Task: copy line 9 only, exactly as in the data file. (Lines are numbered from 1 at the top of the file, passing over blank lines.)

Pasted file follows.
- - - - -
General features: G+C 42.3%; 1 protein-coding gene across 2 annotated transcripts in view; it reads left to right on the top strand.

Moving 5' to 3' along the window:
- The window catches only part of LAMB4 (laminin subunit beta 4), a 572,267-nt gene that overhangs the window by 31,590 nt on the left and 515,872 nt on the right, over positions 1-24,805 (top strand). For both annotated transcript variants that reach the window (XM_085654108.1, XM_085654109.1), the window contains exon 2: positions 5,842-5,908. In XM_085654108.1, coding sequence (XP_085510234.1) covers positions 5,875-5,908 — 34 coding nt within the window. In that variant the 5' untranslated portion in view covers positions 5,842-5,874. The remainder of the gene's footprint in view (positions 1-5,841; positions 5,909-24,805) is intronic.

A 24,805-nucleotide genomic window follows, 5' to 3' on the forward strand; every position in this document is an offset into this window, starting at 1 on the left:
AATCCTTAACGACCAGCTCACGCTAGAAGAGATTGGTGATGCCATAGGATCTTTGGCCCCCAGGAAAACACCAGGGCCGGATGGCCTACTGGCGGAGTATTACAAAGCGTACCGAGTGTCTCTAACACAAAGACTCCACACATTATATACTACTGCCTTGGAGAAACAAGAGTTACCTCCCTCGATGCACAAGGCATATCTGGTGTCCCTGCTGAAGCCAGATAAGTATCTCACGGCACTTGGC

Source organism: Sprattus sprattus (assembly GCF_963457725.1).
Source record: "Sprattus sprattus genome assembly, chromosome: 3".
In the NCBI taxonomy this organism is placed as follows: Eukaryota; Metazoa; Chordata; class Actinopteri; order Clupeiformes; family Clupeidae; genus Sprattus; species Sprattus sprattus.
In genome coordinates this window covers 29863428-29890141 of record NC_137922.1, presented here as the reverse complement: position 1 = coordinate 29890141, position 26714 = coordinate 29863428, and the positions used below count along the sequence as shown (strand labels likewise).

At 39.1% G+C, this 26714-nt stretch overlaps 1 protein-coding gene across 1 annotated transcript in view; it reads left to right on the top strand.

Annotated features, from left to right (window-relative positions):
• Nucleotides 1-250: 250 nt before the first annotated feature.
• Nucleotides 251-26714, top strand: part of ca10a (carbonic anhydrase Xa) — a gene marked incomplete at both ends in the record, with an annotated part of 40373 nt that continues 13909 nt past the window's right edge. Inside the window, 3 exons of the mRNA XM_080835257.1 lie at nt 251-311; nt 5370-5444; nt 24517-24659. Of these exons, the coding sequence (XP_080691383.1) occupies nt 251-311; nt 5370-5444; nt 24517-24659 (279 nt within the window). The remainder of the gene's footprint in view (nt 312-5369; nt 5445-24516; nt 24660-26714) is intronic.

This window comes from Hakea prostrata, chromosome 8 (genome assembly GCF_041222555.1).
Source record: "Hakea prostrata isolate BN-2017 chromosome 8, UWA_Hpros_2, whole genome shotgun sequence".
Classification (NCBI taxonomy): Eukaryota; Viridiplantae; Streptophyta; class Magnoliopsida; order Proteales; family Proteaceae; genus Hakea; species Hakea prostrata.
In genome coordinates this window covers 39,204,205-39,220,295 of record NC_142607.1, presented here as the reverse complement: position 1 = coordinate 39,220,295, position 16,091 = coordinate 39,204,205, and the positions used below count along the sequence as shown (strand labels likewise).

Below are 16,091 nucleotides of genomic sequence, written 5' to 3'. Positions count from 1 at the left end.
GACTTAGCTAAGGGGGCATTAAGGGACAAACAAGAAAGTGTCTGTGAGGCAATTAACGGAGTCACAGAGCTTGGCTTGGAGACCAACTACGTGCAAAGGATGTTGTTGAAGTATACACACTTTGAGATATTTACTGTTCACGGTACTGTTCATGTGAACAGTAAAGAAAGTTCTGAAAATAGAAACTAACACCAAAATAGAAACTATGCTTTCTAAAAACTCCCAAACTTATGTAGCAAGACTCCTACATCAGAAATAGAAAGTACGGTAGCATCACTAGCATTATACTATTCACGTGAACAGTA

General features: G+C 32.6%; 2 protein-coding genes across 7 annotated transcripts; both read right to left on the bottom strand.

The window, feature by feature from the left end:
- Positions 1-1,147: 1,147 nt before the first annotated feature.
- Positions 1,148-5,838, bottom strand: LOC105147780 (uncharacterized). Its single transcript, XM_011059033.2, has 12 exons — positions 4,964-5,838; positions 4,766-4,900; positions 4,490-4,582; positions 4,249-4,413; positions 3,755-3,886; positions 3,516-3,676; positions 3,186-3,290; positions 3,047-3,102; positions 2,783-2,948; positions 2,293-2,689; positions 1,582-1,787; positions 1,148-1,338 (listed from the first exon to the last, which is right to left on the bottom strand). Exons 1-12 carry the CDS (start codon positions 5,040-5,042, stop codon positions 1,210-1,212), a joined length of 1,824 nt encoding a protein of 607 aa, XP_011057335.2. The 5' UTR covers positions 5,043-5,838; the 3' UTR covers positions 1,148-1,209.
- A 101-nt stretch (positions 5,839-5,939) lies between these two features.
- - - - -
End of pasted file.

In genome coordinates this window covers 29863428-29890141 of record NC_137922.1, presented here as the reverse complement: position 1 = coordinate 29890141, position 26714 = coordinate 29863428, and the positions used below count along the sequence as shown (strand labels likewise).